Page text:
Today marks the end of National Children’s Mental Health Awareness Week (May 1-7) and as part of this awareness we are going to talk about children and anxiety disorders. Although we tend to think of anxiety as symptom associated with adults, many children also suffer from an anxiety related disorder. According to a Report of the Surgeon General: “The combined prevalence of the group of disorders known as anxiety disorders is higher than that of virtually all other mental disorders of childhood and adolescence (Costello et al., 1996).” The estimated prevalence of anxiety disorders in children ages 9-17 is 13 percent. For some individuals, anxiety begins in childhood and continues on into the adult years especially if left untreated. This is why such awareness campaigns exist. Early intervention for anxiety disorders in childhood is critical so that anxiety does not become unmanageable by the time the individual reaches adulthood.
The following is a list of anxiety disorders which may begin in childhood:
"¢ Generalized Anxiety Disorder (GAD): If your child has generalized anxiety disorder he or she may worry excessively and seek constant reassurance. They may complain about ailments such as headaches, stomach aches and fatigue. It is reported that approximately half of all adults who seek treatment for GAD report that symptoms began in childhood or adolescence.
"¢ Separation Anxiety Disorder: If your child is over four years old and still becomes distressed, tearful, and clingy when you leave, your child may suffer from this anxiety disorder. Children who have separation anxiety disorder may be afraid to go to school, camp, or sleep-overs. They may also have trouble sleeping and want the parent to be in the same room when they sleep. It is estimated that up to 4 percent of children and young adolescents suffer from separation anxiety disorder. Although this type of anxiety disorder is considered a disorder of childhood it can persist into the adult years. In a previous post I wrote about how adult separation anxiety disorder is more prevalent for adults than for children. In some cases separation anxiety disorder of childhood is the precursor of panic disorder with agoraphobia in adulthood.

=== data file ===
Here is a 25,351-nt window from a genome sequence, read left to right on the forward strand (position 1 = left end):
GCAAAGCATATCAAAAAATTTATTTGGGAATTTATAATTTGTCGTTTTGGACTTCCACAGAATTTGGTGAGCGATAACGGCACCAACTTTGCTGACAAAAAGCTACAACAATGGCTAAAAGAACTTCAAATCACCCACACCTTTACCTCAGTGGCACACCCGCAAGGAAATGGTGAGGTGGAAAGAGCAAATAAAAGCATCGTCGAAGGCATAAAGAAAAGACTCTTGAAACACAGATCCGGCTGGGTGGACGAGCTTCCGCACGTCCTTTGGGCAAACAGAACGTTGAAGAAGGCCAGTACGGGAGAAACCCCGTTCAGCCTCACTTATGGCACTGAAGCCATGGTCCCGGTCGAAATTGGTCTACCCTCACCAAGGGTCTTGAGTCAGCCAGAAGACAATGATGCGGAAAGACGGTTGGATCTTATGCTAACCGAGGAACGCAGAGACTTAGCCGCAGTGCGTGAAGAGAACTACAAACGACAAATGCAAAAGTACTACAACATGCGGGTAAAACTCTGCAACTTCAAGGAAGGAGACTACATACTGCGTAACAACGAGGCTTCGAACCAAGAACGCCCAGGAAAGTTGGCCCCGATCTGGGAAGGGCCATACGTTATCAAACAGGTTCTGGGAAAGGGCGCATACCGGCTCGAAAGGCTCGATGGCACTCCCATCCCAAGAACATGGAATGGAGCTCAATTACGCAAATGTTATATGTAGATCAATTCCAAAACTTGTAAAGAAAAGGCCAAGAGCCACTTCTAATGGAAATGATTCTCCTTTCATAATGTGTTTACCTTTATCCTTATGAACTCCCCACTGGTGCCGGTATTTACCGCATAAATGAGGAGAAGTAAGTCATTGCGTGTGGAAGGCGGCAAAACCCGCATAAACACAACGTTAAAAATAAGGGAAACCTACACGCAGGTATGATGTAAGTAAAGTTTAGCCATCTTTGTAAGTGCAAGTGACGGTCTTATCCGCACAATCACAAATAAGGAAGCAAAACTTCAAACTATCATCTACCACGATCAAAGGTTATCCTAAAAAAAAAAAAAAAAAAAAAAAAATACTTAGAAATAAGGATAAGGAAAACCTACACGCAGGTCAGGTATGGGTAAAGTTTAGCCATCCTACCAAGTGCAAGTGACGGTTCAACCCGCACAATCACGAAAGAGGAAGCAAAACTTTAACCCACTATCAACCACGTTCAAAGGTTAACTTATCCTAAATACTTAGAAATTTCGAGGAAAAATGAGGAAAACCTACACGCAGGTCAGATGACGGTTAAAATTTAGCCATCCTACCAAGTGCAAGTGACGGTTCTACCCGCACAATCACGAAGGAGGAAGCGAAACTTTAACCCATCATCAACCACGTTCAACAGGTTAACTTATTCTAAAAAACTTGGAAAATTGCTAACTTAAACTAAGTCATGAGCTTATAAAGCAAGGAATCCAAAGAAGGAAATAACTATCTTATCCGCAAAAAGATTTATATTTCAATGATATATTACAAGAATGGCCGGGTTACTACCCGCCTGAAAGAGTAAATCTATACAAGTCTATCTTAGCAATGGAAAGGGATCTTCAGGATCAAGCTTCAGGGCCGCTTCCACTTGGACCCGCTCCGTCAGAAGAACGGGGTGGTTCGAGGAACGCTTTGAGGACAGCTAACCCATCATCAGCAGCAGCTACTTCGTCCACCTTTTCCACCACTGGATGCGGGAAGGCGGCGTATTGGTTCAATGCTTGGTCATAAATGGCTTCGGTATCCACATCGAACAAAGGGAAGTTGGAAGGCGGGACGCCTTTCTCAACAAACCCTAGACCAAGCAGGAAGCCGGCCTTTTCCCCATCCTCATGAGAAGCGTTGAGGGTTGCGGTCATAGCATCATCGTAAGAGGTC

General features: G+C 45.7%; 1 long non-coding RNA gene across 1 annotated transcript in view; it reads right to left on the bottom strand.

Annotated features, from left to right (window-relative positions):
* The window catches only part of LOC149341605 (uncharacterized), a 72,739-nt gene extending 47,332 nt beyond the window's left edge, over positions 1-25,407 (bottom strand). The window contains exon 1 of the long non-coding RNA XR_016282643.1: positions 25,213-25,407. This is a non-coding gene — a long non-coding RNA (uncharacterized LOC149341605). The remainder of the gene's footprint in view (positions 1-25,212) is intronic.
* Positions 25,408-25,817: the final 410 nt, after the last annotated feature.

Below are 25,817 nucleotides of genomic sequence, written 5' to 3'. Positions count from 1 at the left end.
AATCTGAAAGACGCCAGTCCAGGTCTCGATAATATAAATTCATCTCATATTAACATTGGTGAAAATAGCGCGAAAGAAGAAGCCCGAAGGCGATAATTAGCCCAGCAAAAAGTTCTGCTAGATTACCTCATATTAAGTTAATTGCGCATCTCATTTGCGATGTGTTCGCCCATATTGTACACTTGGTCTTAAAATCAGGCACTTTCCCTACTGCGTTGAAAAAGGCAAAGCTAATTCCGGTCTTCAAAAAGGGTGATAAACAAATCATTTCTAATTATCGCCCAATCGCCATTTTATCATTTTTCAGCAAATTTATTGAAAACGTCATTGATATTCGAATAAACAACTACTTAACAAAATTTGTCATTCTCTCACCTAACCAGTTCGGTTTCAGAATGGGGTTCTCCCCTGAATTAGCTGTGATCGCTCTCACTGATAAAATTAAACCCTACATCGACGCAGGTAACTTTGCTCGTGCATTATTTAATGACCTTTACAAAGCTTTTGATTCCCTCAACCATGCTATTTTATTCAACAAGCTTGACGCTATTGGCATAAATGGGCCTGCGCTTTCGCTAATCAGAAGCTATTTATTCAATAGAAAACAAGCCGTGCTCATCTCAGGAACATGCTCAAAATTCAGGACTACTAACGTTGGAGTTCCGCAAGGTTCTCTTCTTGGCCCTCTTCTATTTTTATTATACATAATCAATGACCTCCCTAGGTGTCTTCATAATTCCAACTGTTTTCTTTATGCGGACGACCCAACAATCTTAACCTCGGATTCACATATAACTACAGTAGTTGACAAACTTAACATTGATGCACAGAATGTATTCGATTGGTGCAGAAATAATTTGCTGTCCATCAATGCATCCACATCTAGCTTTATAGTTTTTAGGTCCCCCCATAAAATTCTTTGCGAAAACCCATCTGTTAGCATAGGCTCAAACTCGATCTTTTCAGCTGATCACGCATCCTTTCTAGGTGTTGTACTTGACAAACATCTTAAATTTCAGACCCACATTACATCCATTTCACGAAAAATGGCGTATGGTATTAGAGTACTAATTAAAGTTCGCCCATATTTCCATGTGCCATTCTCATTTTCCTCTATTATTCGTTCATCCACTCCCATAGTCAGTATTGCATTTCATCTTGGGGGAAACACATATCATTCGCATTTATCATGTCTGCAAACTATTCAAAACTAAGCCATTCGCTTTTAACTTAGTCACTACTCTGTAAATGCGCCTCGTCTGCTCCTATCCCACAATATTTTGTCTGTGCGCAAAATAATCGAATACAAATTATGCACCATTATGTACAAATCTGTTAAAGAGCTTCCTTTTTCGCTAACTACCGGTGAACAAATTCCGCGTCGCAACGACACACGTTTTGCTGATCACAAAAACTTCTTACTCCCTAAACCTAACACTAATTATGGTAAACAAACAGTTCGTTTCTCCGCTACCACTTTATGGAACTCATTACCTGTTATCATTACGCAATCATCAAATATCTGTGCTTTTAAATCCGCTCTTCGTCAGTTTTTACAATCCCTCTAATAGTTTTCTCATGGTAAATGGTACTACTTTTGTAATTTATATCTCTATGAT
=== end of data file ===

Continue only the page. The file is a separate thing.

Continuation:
"¢ Social Anxiety Disorder: Children who suffer from social anxiety disorder have a persistent fear of being embarrassed in public social situations. They may avoid situations where they have to talk to unfamiliar people, eat in front of others, raise their hand to answer questions in school, or perform in front of others. Social anxiety disorder or as it is sometimes called, social phobia, can persist into adulthood.
These are just a few of the anxiety disorders of childhood which may continue on into adulthood. Other anxiety related disorders of childhood include: Phobias, panic disorder, obsessive compulsive disorder, and post traumatic stress disorder.
If you suspect that your child may have an anxiety disorder it is time to reach out for help. You can begin the process by speaking to your child’s pediatrician about your concerns. If necessary you may then get a referral for your child to be seen to be seen by a child psychologist, pediatric neurologist, or other specialist. School personnel may also be helpful in assisting you with ideas for how to obtain counseling for your child. Remember that whatever your child is going through, there is treatment and there is support.
Resources for Anxiety Disorders in Childhood
"¢ National Institute of Mental Health: Child and Adolescent Mental Health
Articles and Information about Anxiety Disorders in Children from Health Central